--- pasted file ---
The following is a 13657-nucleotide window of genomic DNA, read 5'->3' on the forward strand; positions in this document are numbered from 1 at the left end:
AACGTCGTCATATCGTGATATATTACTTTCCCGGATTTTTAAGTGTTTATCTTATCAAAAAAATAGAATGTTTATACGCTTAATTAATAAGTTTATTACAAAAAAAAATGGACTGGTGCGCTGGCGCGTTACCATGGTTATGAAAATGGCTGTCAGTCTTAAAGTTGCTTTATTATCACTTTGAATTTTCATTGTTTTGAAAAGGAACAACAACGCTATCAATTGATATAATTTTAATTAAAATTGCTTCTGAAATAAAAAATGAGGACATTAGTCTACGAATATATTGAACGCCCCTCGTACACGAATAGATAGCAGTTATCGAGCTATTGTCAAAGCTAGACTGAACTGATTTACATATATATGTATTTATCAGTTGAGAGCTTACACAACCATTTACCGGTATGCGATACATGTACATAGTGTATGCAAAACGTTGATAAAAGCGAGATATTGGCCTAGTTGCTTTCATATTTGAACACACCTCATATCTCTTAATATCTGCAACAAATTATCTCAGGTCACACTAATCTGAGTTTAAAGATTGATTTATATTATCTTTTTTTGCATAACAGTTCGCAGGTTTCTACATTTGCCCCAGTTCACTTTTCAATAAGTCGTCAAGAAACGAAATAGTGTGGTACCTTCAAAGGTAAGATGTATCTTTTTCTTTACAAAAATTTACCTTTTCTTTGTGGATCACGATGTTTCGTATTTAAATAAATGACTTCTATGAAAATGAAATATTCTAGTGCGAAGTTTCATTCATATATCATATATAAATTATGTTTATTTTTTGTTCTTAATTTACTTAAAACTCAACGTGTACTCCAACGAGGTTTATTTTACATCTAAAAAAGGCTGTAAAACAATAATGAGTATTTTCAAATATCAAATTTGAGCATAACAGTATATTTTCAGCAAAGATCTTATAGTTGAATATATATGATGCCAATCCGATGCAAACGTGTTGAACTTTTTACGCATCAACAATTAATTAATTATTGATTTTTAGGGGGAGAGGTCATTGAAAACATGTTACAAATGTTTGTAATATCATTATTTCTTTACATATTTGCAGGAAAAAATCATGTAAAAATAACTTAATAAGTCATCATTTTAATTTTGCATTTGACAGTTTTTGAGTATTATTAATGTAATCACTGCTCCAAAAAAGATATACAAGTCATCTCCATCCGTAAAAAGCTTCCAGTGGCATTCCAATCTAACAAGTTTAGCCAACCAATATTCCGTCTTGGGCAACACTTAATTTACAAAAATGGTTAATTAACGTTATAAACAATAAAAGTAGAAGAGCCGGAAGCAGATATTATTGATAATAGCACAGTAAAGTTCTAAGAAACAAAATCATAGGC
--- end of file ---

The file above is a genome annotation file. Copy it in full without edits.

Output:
The following is a 13657-nucleotide window of genomic DNA, read 5'->3' on the forward strand; positions in this document are numbered from 1 at the left end:
AACGTCGTCATATCGTGATATATTACTTTCCCGGATTTTTAAGTGTTTATCTTATCAAAAAAATAGAATGTTTATACGCTTAATTAATAAGTTTATTACAAAAAAAAATGGACTGGTGCGCTGGCGCGTTACCATGGTTATGAAAATGGCTGTCAGTCTTAAAGTTGCTTTATTATCACTTTGAATTTTCATTGTTTTGAAAAGGAACAACAACGCTATCAATTGATATAATTTTAATTAAAATTGCTTCTGAAATAAAAAATGAGGACATTAGTCTACGAATATATTGAACGCCCCTCGTACACGAATAGATAGCAGTTATCGAGCTATTGTCAAAGCTAGACTGAACTGATTTACATATATATGTATTTATCAGTTGAGAGCTTACACAACCATTTACCGGTATGCGATACATGTACATAGTGTATGCAAAACGTTGATAAAAGCGAGATATTGGCCTAGTTGCTTTCATATTTGAACACACCTCATATCTCTTAATATCTGCAACAAATTATCTCAGGTCACACTAATCTGAGTTTAAAGATTGATTTATATTATCTTTTTTTGCATAACAGTTCGCAGGTTTCTACATTTGCCCCAGTTCACTTTTCAATAAGTCGTCAAGAAACGAAATAGTGTGGTACCTTCAAAGGTAAGATGTATCTTTTTCTTTACAAAAATTTACCTTTTCTTTGTGGATCACGATGTTTCGTATTTAAATAAATGACTTCTATGAAAATGAAATATTCTAGTGCGAAGTTTCATTCATATATCATATATAAATTATGTTTATTTTTTGTTCTTAATTTACTTAAAACTCAACGTGTACTCCAACGAGGTTTATTTTACATCTAAAAAAGGCTGTAAAACAATAATGAGTATTTTCAAATATCAAATTTGAGCATAACAGTATATTTTCAGCAAAGATCTTATAGTTGAATATATATGATGCCAATCCGATGCAAACGTGTTGAACTTTTTACGCATCAACAATTAATTAATTATTGATTTTTAGGGGGAGAGGTCATTGAAAACATGTTACAAATGTTTGTAATATCATTATTTCTTTACATATTTGCAGGAAAAAATCATGTAAAAATAACTTAATAAGTCATCATTTTAATTTTGCATTTGACAGTTTTTGAGTATTATTAATGTAATCACTGCTCCAAAAAAGATATACAAGTCATCTCCATCCGTAAAAAGCTTCCAGTGGCATTCCAATCTAACAAGTTTAGCCAACCAATATTCCGTCTTGGGCAACACTTAATTTACAAAAATGGTTAATTAACGTTATAAACAATAAAAGTAGAAGAGCCGGAAGCAGATATTATTGATAATAGCACAGTAAAGTTCTAAGAAACAAAATCATAGGC